This section consists of rounding Sherman Peak. Easily accessed by riding from Sherman Pass. Cross the road and ride up Kettle Crest South. Riding up immaculate shaded forest up fun challenging rocky terrain. The trail T's with Kettle Crest moving East and Sherman Loop Trail heading West. They meet together again on the Southwest side of Sherman Peak, where Kettle Crest continues towards Snow Peak Cabin. It is highly recommended to ride the loop clockwise. As you ride around from the North either side you quickly enjoy the expansive views that are afforded as a result of the 1988 White Mt. fire.
- Kettle Crest North/Columbia Mountain Loop
This section of trail is also accessed by riding from Sherman Pass. Heading north on a pleasant climb through wooded forest, with the occasional open field revealing more views. The first spur trail to the right climbs you up towards a loop trail on Columbia Mountain. Yet another spur trail on this loop will take you atop Columbia Mountain to an old Fire Lookout Cabin. The tree's have since grown in and obscured any view up there, however if you drop the bikes and explore the rocky section off trail on the North Side you can get some of the best panoramic views to be had in the area. Columbia Mountain Trail on the East side does have some exposure.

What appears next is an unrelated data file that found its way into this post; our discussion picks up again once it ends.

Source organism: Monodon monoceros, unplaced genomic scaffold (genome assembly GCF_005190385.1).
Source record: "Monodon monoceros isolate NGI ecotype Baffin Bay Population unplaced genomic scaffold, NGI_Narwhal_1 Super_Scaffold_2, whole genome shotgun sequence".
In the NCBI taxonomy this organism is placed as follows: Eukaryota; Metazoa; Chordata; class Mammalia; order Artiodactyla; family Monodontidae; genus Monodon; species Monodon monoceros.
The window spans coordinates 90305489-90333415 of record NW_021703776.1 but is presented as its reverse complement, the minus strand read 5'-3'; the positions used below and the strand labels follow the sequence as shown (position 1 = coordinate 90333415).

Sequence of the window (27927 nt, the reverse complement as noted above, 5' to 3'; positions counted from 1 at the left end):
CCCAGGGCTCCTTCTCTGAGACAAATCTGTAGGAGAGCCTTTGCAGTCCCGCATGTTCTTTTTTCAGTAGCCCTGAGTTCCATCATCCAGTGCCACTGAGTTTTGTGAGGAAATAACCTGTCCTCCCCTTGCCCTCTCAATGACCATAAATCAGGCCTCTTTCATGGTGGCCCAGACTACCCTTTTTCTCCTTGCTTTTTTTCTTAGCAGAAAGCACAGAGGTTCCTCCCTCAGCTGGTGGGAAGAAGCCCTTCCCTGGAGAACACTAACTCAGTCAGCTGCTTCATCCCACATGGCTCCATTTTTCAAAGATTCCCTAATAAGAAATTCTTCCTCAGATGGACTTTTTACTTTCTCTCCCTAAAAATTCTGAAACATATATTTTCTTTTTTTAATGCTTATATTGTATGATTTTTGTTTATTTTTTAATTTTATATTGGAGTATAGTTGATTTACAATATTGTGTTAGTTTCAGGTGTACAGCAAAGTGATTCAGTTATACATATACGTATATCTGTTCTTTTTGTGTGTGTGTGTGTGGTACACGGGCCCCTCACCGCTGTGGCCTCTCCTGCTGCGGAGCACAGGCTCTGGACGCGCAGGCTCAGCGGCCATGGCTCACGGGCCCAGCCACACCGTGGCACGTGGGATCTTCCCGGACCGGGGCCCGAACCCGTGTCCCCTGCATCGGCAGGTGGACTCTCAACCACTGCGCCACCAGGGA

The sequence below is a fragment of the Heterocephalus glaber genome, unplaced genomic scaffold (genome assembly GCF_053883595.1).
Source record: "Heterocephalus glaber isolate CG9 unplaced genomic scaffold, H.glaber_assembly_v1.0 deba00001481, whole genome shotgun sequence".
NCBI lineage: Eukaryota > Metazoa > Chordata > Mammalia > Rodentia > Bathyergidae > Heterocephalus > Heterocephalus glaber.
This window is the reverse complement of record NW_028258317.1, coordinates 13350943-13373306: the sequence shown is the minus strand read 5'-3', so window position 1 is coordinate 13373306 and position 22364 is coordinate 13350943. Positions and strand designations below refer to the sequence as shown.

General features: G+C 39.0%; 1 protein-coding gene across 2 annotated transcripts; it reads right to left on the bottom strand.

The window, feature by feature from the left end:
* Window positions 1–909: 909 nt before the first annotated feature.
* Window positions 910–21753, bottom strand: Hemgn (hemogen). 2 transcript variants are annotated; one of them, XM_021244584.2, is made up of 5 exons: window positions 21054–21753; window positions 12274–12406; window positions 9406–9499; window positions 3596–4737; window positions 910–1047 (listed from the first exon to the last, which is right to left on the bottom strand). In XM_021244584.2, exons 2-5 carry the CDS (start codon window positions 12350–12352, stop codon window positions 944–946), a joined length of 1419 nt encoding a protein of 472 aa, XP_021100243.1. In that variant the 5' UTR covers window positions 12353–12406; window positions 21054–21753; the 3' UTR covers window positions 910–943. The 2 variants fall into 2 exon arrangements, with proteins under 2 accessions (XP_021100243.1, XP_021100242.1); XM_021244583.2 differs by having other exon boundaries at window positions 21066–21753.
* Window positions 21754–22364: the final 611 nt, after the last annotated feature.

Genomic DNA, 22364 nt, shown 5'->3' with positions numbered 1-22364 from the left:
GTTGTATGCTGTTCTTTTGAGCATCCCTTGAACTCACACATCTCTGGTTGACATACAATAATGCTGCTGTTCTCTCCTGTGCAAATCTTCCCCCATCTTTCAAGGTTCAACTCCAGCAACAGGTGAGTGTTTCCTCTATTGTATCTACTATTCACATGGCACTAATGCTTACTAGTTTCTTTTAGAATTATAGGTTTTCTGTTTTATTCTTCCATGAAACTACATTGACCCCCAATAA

- Sherman Trail/Kettle Crest North/Jungle Hill
A longer ride which follows much the same route at the Columbia Mountain Loop. Starting from Jungle Hill Campground and riding up the Sherman Trail to Sherman Pass. There you continue past Columbia Mountain climbing and descending on sometimes rocky trail, but mostly smooth meandering singletrack. Down a series of switchback and a grunt of a climb up towards Jungle Hill. Jungle Hill Trail is a fun smooth race down through open field and forest.
- Old Stage Coach/Midnight Ridge